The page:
Brady Henderson of 710ESPN Seattle says there's a better than 50-50 chance Matt Hasselbeck will re-sign with Seattle, according to ESPN.com's John Clayton. Henderson: "Clayton thinks the market shrunk for Hasselbeck when Tennessee and Minnesota, the two teams with the "most urgent" quarterback needs, filled those vacancies by drafting quarterbacks in the first round. Arizona, which didn't draft a quarterback and has a clear need at the position, would seemingly have at least some interest in Hasselbeck. But Clayton believes Marc Bulger would be the Cardinals' preference over Hasselbeck."

Scott Wolf of the Los Angeles Daily News says Matt Leinart could be an option for the Seahawks. Wolf says the Seahawks spoke with Leinart about joining the team next season. I'm not sure when this would have happened, given that there has not yet been a free-agent signing period. It's also worth noting that Seattle has shown no apparent interest in Leinart previously. Seahawks coach Pete Carroll has been selective in pursuing his former players at USC. He placed strict conditions on receiver Mike Williams. He quickly released running back LenDale White after determining White wasn't serious enough in his approach. He traded defensive end Lawrence Jackson to Detroit, where Jackson appears to be a much better fit.
Ray Horton is the Arizona Cardinals' third defensive coordinator since Ken Whisenhunt became head coach in 2007.

He inherits a defense that has struggled despite significant investments.

Arizona has used six first- and second-round choices for defensive players since 2007, tied for the second-highest total in the league.

Only the New England Patriots have drafted more defensive players in those rounds over the past four drafts. Only the Patriots have used a higher percentage of first- and second-round choices for defense during the period in question.

A quick look at the defensive players NFC West teams have selected in the first two rounds since 2007:
Overall, teams have drafted slightly more defensive players (133) than offensive players (122) in the first two rounds of the past four drafts. New England has used 11 of the 255 picks in question, tied for second-most in the NFL, even though the Patriots did not have their own first-round selection in 2008.

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NFC West teams have drafted 22 defensive ends since 2002, a number smaller than I would have anticipated.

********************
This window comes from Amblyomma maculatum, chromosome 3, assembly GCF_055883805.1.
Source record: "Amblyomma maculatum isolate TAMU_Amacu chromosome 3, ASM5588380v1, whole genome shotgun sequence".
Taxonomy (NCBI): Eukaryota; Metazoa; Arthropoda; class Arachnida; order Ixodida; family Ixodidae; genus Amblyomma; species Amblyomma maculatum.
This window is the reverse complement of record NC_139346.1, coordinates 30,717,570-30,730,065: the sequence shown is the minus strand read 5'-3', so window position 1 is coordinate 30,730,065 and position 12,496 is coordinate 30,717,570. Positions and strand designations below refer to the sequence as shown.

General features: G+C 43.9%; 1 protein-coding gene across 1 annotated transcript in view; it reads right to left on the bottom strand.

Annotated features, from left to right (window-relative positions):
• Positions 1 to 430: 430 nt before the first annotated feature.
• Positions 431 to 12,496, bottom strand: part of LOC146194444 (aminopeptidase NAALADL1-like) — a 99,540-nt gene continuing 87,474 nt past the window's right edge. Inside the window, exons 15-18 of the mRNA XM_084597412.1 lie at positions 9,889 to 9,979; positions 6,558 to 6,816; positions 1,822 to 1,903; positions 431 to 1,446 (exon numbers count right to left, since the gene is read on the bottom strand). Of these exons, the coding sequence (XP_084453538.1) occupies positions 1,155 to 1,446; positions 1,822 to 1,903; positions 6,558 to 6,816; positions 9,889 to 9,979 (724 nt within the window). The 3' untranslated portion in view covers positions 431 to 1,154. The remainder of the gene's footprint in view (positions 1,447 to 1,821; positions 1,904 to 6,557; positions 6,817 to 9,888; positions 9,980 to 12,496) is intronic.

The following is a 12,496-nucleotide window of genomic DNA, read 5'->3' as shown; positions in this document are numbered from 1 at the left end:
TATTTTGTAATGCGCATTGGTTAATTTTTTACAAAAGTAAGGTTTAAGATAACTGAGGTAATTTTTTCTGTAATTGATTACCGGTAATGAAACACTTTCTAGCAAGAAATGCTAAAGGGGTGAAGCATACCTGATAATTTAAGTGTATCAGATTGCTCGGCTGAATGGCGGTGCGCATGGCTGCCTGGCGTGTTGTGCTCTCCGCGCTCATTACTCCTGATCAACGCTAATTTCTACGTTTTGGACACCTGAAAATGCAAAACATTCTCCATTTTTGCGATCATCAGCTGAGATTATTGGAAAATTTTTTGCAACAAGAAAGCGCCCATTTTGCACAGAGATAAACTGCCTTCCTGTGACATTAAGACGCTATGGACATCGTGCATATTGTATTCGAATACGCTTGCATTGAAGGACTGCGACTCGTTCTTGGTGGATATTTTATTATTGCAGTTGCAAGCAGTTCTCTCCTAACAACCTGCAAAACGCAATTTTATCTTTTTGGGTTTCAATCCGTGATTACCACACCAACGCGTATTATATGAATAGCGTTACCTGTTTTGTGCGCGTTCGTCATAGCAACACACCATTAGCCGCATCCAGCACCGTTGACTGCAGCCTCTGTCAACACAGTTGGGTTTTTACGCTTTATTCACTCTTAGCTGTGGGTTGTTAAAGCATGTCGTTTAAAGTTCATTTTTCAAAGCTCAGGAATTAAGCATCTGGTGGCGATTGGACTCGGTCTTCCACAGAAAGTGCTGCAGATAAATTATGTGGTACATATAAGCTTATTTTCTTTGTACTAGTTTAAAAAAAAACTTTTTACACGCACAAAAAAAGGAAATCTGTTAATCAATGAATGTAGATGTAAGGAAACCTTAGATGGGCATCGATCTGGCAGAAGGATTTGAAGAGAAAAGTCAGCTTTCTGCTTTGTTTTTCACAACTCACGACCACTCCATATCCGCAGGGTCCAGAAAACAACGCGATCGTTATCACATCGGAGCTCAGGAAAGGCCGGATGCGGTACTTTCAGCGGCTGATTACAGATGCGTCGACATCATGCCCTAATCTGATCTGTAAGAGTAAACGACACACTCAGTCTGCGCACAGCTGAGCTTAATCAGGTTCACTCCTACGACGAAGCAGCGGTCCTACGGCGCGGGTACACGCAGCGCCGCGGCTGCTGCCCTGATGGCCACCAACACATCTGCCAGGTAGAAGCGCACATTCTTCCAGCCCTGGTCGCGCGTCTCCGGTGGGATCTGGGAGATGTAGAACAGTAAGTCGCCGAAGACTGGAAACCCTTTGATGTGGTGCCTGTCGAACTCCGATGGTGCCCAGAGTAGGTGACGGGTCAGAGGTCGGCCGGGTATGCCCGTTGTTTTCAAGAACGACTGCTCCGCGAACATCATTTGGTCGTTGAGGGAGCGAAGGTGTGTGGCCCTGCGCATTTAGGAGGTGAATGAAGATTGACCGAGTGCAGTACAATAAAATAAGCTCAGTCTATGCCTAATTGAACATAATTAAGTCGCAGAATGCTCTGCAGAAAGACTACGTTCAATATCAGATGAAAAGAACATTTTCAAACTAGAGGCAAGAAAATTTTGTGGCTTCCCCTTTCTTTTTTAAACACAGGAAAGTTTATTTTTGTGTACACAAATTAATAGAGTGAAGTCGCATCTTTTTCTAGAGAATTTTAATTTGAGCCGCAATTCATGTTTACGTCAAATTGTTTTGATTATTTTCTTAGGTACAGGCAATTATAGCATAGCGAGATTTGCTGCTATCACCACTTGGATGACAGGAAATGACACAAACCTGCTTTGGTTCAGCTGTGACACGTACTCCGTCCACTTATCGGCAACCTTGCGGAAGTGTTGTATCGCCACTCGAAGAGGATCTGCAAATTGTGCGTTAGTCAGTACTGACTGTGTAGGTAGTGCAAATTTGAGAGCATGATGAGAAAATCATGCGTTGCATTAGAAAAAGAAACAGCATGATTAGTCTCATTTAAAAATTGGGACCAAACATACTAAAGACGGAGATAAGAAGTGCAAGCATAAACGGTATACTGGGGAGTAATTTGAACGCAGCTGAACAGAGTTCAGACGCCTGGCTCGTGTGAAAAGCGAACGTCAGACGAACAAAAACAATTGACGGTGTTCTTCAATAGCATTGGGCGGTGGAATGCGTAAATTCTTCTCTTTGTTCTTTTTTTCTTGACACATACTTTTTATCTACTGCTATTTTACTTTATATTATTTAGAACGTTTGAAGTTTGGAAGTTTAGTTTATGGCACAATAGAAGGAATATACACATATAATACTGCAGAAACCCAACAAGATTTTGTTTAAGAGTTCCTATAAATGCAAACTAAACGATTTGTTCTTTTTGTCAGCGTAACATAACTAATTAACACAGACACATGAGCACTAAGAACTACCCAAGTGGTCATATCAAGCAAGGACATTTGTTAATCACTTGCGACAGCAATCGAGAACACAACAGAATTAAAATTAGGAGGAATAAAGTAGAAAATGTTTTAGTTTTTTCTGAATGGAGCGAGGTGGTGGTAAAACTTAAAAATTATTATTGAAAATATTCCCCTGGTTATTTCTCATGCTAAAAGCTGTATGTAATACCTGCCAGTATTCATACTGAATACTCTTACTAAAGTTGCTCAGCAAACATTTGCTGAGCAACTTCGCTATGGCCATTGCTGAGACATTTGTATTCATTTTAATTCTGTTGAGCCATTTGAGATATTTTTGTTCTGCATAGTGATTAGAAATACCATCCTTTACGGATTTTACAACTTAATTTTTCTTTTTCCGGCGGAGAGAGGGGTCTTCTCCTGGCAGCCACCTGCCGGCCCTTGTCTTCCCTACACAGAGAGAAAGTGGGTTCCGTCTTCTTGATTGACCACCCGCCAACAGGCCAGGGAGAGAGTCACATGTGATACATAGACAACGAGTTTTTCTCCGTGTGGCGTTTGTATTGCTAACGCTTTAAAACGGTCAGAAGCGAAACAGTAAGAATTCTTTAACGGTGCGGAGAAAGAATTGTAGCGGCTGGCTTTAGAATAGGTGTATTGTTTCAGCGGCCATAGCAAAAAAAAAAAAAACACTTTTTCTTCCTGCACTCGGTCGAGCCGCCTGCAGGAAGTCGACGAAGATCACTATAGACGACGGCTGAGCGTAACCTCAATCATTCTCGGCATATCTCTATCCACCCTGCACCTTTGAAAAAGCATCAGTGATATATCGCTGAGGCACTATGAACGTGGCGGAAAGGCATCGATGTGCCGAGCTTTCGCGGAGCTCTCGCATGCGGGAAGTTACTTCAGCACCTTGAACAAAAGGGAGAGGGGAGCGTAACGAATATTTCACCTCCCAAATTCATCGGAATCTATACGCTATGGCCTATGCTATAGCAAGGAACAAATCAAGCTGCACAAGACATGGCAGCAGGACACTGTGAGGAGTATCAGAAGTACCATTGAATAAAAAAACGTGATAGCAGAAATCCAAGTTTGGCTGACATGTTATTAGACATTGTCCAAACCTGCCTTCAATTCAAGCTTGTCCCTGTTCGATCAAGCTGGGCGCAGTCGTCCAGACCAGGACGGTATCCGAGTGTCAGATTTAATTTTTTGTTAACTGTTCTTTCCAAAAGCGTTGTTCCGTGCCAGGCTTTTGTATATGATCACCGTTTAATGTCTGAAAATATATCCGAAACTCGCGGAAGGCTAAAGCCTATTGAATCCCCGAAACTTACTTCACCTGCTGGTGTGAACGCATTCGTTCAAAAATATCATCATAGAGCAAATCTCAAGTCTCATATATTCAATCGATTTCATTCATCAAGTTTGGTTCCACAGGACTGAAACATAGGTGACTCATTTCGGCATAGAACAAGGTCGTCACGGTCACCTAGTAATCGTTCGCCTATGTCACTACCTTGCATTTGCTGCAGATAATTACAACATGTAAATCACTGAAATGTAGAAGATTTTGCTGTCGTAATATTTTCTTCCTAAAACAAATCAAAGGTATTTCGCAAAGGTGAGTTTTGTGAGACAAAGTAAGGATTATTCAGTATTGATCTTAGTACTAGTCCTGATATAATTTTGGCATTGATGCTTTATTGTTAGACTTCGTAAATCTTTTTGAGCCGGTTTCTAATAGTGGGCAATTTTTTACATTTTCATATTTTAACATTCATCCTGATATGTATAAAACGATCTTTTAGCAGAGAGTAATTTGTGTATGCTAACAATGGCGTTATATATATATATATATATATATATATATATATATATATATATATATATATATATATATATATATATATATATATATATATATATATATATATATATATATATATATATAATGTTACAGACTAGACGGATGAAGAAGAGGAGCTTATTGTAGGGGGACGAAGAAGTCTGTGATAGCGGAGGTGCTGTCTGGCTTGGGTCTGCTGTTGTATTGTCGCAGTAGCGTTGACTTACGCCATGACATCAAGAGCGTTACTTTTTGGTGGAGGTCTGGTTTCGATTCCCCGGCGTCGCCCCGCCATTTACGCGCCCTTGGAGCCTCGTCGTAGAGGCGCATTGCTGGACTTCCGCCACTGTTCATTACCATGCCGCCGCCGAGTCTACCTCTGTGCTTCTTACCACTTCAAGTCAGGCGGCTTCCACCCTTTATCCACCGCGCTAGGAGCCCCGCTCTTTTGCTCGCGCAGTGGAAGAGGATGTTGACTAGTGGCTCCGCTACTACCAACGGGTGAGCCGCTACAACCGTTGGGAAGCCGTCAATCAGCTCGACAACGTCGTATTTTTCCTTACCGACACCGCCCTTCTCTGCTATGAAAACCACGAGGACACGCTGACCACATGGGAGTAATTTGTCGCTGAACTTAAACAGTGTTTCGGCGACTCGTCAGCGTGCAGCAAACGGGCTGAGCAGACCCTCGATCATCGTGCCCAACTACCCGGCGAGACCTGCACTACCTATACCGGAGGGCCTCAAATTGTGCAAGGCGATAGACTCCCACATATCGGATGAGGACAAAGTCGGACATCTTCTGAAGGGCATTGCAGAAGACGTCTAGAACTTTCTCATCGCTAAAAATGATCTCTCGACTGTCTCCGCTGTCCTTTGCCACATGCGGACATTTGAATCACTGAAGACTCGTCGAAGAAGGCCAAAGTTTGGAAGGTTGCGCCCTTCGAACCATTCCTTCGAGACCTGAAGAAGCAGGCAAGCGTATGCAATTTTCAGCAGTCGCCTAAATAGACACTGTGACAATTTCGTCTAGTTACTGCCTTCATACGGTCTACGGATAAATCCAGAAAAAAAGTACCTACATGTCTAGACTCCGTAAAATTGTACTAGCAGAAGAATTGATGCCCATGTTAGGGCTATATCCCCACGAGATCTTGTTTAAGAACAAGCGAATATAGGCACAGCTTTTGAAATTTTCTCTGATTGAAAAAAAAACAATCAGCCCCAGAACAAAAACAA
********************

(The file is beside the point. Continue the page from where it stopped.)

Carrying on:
An even smaller number -- two! -- start for the teams that drafted them.

One, Antonio Smith, starts for another team.

A few notes relating to this latest item in a series examining various positions:
  • Kentwan Balmer appears as a defensive end because the San Francisco 49ers drafted him to play that position. Balmer played defensive tackle in college.
  • Darnell Dockett does not appear as a defensive end because the Arizona Cardinals drafted him to play defensive tackle. Yes, Dockett plays defensive end in the Cardinals' current scheme, but the NFL lists him as a tackle for Pro Bowl voting and he is not a typical defensive end even by 3-4 standards.
  • Of the 22, only Chris Long and Calais Campbell are starting for their original teams. Smith is starting for the Houston Texans.
  • Six of the eight most highly drafted ends since 2002 came from teams most recently affiliated with the ACC.
  • Long was the only player on the list drafted before the 28th overall choice.
  • Will Davis and Parys Haralson were listed as defensive ends coming out of college, but both projected as outside linebackers. That is why they do not appear below. Cody Brown also projects at linebacker.
  • I've used the term "not active" loosely in the charts to describe players who weren't on active rosters during the regular season recently.

Now, on to the charts. I've broken them up with italicized comments representing what NFL teams might have been thinking at corresponding stages of these drafts.

Playing it safe and hoping those NFL bloodlines pay off ...


Defensive linemen are at a premium, and we might find out why ...


The pure pass-rushers are gone by now ...


If these guys don't pan out, it'll be a while before we take another third-round end ...


It's an upset if we find a starter at this point ...


Time to fill out the practice squad, but you never know ...